5 Lessons B2B Marketers Can Learn From Costco
By Payal Parikh, Director of Client Engagement at Heinz Marketing
I came across this recently published video by Wall Street Journal about Costco’s Treasure-Hunt Shopping Strategy. As we all know, Costco is one of the largest and most successful retailers in the country. I am a regular shopper at Costco, and I can’t help but notice that even during the pandemic, Costco has managed to keep shoppers coming in to their stores. As stay-at-home Americans stocked up on bulk goods during the pandemic, Costco has been one of the few retailers that have mostly benefited from the pandemic. Along with shoppers going to the store, the company has also seen a jump in online shopping.
I watched the video and thought, there are so many lessons B2B marketers can learn from this retail giant. Here are a few of them that I think we can start putting into practice right away.
For starters, there is Costco’s no-questions-asked return policy. What does that give us as a consumer? Peace of mind. We know for sure that if we do not like an item, no matter if it is a big-ticket item, Costco’s got us covered. We can return it in-store – no questions asked. Why do you think Costco has this policy in place? It wants to put the customer first – it wants to put you first. How does that translate to B2B?
Think about what problems you are solving. Think about your customer’s pain points, nurture your customers by talking about how you can solve their problems. If you are selling a product or a service, make sure it is user-friendly. Make their entire buying experience seamless. Do they have to complete a bunch of forms or documents to start that free trial or before talking to a real human? How quickly does your team respond to the inquiry up to the closed deal and beyond? Do you take good care of your customers even after you have won their business?
Costco has a high customer retention rate. With prices often far lower than competing retailers, it is a no-brainer that customers keep returning and renewing their annual membership. Although, I would say most of us are guilty of spending 3-5 times more than what we had originally planned when we walked in the store. But Costco’s consistent profitability is directly related to its customer loyalty. How does this translate to B2B?
When your customers know you will provide them with top-notch service, competitive pricing and an unparalleled level of quality, you will have a loyal customer base. But for that to happen, everyone within your organization needs to work toward a common goal of serving the customers. Your service teams and customer success teams should be focused on providing a consistent experience to the customer throughout the customer journey. If you focus as much energy on customer retention, as you do on customer acquisition, there is no doubt you will have a happy customer in the end.
Do not cheap out on Quality!
Costco does not compromise on quality to bump up its profits. As you can see in the video, Costco’s in-house brand, Kirkland, makes up 25% of the overall revenue share. The Kirkland brand is committed to providing top quality at affordable prices. How does this translate to B2B?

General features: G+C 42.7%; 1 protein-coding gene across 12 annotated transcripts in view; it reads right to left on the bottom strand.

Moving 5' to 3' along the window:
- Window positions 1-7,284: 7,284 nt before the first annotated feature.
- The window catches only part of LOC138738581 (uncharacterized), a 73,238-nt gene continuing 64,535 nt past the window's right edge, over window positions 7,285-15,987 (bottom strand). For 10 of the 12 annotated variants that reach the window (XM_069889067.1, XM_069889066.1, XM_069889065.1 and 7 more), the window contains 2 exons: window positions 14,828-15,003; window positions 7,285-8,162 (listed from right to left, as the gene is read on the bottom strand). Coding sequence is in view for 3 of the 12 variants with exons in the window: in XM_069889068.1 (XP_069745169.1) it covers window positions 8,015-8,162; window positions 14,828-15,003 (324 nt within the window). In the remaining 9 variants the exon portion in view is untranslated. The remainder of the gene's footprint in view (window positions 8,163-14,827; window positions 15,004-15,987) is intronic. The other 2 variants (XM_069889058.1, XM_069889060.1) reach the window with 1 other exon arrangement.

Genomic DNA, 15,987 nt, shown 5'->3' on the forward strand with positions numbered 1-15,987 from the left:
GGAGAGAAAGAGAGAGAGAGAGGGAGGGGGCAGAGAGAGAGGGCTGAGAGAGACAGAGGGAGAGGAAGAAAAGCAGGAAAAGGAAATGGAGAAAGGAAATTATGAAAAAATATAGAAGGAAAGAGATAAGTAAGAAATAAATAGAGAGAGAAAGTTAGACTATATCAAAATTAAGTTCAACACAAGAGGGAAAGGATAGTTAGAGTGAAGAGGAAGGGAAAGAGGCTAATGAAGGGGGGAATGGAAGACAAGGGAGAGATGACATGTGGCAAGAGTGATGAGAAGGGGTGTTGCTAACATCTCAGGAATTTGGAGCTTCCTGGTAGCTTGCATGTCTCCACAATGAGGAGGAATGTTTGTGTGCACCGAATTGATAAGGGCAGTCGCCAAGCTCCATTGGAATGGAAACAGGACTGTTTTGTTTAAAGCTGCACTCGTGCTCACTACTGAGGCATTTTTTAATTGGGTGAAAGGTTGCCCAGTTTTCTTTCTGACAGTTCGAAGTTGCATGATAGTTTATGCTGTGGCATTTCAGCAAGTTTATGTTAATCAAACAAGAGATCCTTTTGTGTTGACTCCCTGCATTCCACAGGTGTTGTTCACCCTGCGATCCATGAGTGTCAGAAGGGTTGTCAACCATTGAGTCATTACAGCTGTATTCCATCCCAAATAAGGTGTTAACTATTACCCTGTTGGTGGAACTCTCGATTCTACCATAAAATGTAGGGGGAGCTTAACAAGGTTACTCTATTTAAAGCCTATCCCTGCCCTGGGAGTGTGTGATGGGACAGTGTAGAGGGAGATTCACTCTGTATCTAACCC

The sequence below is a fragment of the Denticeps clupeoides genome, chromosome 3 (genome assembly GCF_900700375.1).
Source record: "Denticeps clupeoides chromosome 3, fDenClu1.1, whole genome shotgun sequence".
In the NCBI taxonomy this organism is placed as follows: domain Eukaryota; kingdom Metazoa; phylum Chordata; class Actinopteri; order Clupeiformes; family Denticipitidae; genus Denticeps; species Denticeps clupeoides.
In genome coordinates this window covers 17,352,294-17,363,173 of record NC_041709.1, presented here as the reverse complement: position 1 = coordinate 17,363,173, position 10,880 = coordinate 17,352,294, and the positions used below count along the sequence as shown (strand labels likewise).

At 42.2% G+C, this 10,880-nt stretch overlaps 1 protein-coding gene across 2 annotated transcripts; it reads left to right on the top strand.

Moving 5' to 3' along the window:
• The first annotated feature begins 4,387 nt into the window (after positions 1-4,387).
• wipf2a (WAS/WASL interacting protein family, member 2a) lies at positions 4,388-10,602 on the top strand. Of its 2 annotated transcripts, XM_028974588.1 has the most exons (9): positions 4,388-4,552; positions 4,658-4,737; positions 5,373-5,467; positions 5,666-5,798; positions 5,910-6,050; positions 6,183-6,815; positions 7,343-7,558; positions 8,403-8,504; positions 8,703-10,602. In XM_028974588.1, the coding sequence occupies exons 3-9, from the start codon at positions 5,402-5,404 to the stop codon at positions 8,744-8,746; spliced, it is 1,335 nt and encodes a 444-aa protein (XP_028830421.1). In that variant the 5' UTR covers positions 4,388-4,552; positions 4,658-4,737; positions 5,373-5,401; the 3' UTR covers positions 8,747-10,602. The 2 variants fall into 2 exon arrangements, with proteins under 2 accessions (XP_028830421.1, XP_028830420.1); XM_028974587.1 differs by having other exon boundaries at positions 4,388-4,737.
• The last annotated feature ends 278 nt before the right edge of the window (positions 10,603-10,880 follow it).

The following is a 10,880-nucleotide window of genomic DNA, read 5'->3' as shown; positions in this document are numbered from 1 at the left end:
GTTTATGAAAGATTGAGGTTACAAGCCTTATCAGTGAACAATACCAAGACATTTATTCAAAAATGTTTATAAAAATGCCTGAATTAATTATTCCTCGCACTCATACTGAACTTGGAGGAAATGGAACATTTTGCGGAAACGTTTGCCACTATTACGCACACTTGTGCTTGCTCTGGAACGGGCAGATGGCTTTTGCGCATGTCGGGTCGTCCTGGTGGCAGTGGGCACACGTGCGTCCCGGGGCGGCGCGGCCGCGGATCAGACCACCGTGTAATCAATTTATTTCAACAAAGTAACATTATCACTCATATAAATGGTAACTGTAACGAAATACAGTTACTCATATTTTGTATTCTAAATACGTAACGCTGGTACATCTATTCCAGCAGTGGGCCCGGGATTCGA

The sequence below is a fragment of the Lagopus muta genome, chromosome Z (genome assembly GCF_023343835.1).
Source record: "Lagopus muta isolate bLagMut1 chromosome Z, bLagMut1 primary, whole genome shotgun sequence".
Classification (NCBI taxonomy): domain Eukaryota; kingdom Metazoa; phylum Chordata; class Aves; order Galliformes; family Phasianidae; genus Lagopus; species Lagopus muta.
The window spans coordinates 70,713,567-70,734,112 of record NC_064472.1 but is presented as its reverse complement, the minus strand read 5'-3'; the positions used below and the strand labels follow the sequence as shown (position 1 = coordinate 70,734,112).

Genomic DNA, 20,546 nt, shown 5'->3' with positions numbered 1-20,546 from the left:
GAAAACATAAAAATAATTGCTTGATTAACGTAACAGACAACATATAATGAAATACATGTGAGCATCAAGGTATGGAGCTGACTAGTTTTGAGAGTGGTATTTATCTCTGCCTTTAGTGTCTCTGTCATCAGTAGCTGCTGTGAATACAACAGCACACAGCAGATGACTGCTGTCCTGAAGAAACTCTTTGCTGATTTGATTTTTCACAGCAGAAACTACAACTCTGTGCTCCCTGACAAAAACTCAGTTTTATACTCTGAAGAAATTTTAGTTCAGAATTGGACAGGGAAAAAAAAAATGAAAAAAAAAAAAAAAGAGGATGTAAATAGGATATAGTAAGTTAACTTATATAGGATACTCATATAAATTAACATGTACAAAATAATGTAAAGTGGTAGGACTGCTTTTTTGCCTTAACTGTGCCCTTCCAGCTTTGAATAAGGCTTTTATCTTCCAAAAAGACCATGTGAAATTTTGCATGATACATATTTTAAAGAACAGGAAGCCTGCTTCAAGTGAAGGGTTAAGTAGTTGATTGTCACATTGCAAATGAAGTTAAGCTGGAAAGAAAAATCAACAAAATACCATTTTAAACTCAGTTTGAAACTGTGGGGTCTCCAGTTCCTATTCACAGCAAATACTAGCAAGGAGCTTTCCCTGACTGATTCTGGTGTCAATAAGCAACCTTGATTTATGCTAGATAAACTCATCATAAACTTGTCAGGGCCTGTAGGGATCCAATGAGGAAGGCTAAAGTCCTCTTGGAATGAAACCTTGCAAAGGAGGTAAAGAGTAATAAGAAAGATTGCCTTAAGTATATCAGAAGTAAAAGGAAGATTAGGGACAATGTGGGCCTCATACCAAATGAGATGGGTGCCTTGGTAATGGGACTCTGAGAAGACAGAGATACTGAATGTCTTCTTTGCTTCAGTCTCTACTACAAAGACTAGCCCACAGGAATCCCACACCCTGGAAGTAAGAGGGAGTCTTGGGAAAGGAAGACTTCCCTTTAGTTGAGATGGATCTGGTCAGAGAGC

Identify your target market, define your buying committee and their personas. These tools will help you understand your target audience’s motivators, their pain points and most importantly the problems you need to solve in order to close a sale.
Cross-sell and Up-sell
Upselling is easy, profitable, and a win-win for you and the customer. Your customer has already decided to make a purchase, you know there is a need. Upselling is usually profitable as the product is normally better than its counterpart version, which in turn translates into a happier customer.
Costco’s revenue that comes out of selling memberships, makes up the core of Costco’s profits. Costco charges $60 annually for its basic level membership. For $120 a year, you get an Executive membership that offers additional savings, perks, and benefits as well as cashback on qualified purchases. And cashback provides an incentive to make more purchases. What does it mean for B2B?
A new customer acquisition cost in B2B is much higher than the cost of retaining the customer. It can be 3-5 times more than retaining an existing customer. Here is how you can calculate your CAC. Many companies focus their time and resources on the acquisition. Not many efforts are put into improving the retention rate. Retention provides a much higher ROI and is much more cost-effective than acquisition.
Develop a realistic goal-oriented marketing strategy that incorporates both – customer acquisition as well as customer retention. A successful customer retention strategy includes opportunities to cross-sell and upsell.
Take care of your people
Costco pays its employees unusually well in comparison to other retailers. Not to mention, most Costco employees are eligible for company-sponsored healthcare. The result is a highly motivated workforce. This in turn translates into a consistently good shopping experience. How does this translate to B2B?
As my colleague Lauren Dichter points out in her blog, employees who are satisfied with and bought-in to their employers are more likely to work harder and thus perform better. You’ll get improved business outcomes from the synergy that occurs when happier, more engaged employees converge with loyal, emotionally invested customers!
What other lessons can B2B marketers learn from Costco — or any other B2C business for that matter? I would love to learn from you, add your thoughts in the comments.